Archive for the ‘Anglican Communion’ Category

Anglican Church Adds Two Dioceses, Two New Dioceses in Formation

Sunday, June 26th, 2011

6

Diocese of the Mid-Atlantic and Diocese of Cascadia Welcomed, Congregations Forming in the Carolinas and Southwest

The Provincial Council of the Anglican Church in North America unanimously voted to grant admission and full diocesan status to two new dioceses today. In addition, the Council also unanimously voted to admit two groups of congregations in the Carolinas and the Southwest (West Texas and New Mexico) to begin to form dioceses in their respective geographic locations.

The newly-admitted Diocese of Cascadia has grown from seven congregations in the northwest region of the U.S. to 21 congregations in a little over one year. The Anglican District of Virginia will become the Diocese of the Mid-Atlantic and consists of 31 congregations and 9 mission fellowships.

In discussing dioceses and the role of the Anglican Church in the life of congregations, Archbishop Duncan told Council attendees, “If we are to ‘reach North America with the transforming love of Jesus Christ’ the principal way we will do this is through the local congregation. We understand that congregations are where disciples are formed and that it is through congregations that surrounding environments are changed. Bishops, archbishops, dioceses, structures, programs all exist in order to make the local congregation strong.”

The admission of all four groups into the Anglican Church is representative of the growth that has characterized the province since its inception. The growth of the Anglican Church has been furthered through church planting efforts connected with Anglican 1000 and the Greenhouse Forum, two church planting movements within the Anglican Church. Overall, the Anglican Church has grown from 706 congregations to nearly 1,000.

SINGAPORE: Global South Observers Reflect on Worldwide Anglicanism

Wednesday, April 28th, 2010

Western Anglicanism declines even as Global South rises
Do not copy Anglicanism from England, said Sydney Archbishop

By David W. Virtue in Singapore
www.virtueonline.org
April 25, 2010

Anglican Observers from New Zealand, Australia and the US to the Fourth Global South Encounter castigated Western liberal Anglicanism and urged Global South Anglican leaders to uphold the faith and maintain relationships, even as the Anglican Communion goes through its present upheavals.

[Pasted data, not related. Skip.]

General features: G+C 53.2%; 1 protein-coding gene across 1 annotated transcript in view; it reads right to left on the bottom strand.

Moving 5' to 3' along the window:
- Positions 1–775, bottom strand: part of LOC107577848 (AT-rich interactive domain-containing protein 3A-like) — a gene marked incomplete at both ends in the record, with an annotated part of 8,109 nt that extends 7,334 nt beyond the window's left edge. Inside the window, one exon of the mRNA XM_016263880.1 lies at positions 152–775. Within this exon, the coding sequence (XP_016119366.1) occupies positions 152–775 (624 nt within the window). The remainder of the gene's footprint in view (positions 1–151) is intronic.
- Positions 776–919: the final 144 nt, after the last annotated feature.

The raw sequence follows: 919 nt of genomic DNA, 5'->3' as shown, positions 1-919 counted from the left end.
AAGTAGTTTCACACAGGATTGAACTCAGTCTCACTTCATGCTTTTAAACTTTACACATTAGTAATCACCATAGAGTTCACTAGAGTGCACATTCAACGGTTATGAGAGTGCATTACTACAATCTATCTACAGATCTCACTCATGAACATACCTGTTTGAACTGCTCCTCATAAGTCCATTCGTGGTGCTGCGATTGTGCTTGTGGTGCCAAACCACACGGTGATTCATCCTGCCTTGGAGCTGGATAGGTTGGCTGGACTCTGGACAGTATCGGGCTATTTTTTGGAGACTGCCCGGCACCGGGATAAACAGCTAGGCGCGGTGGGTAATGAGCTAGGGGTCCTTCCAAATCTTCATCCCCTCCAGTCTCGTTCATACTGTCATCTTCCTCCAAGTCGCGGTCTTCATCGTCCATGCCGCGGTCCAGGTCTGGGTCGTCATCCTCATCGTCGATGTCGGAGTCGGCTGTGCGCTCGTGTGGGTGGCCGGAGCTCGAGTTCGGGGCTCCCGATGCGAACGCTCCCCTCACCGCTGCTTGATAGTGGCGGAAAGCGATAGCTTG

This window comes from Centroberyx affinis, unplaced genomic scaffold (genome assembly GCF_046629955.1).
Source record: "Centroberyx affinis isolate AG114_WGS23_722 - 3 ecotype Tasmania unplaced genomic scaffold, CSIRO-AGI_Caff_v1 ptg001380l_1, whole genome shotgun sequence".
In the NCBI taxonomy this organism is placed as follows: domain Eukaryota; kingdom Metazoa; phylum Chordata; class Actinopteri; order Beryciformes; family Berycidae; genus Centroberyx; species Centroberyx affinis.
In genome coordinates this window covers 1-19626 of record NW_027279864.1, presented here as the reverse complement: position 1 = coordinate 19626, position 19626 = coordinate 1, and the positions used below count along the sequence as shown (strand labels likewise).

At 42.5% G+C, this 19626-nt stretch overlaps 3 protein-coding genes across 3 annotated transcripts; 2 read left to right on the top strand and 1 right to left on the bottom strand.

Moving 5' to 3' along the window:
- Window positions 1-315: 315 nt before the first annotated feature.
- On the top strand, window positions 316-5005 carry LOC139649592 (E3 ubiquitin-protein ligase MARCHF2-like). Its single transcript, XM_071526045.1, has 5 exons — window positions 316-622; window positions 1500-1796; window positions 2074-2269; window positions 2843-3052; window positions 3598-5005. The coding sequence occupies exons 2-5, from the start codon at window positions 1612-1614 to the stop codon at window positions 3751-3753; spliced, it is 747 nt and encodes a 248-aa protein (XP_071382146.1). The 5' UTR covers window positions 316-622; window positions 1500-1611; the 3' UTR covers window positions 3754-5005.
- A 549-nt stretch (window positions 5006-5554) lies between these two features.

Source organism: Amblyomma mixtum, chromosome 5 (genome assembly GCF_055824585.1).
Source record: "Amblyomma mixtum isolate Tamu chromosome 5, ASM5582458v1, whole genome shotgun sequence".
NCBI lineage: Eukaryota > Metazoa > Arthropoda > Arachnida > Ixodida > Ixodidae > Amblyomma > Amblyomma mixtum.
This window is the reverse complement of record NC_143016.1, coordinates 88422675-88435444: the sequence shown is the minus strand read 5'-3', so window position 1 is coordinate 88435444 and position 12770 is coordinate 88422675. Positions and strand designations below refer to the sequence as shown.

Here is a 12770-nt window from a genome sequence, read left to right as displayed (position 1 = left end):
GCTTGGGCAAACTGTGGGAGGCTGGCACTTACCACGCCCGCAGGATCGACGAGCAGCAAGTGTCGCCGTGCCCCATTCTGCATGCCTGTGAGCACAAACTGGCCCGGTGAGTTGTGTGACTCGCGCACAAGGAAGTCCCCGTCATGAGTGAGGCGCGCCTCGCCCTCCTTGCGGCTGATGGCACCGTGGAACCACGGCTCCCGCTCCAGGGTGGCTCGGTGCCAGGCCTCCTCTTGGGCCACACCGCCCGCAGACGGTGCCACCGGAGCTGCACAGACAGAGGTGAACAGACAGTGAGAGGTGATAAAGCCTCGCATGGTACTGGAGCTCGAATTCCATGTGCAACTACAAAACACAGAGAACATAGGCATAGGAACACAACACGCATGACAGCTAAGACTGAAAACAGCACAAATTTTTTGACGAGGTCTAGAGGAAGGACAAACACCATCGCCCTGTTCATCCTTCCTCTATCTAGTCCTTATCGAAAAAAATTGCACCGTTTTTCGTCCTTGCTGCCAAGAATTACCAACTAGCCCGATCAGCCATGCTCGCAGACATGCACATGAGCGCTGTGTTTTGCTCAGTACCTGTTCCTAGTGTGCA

The Rev. Dr. Timothy Harris a theologian from New Zealand said that at the time of the New Testament, the “independent churches had a particular phrase to uphold themselves against the culture. Hominoya: to be of the same mind and that mind is the mind of Christ. This is premised on the renewal of the transformation of the mind into the mind of Christ. We have a choice before us in the Anglican Communion, those who pledge loyalty to the institution vs. those who cry out to go deeper: to be of the mind of Christ.”

Harris said the crisis in the Anglican Communion is partly the theological mess we find ourselves in. “It is not just what is preached from pulpit, but clergy, when ask what do you believe, their answers run the gamut.

“I hope the Global South will be a people who have the love and courage to preach the fullness of the mind of Christ, who know God’s word, not guessing what people of God might be doing, but people who know. They have a clarity about God’s purposes and meaning.”

Harris stated that this painful lesson is being learned in New Zealand. “How damaging it is when the theological education of men and women in ministry brings doubt and confusion especially when the word of Scripture is clear. I read the House of Bishops from TEC statements re scriptures that mention homosexuality in the Bible. Passages that are clear came out twisted, until they say the opposite of how they are written.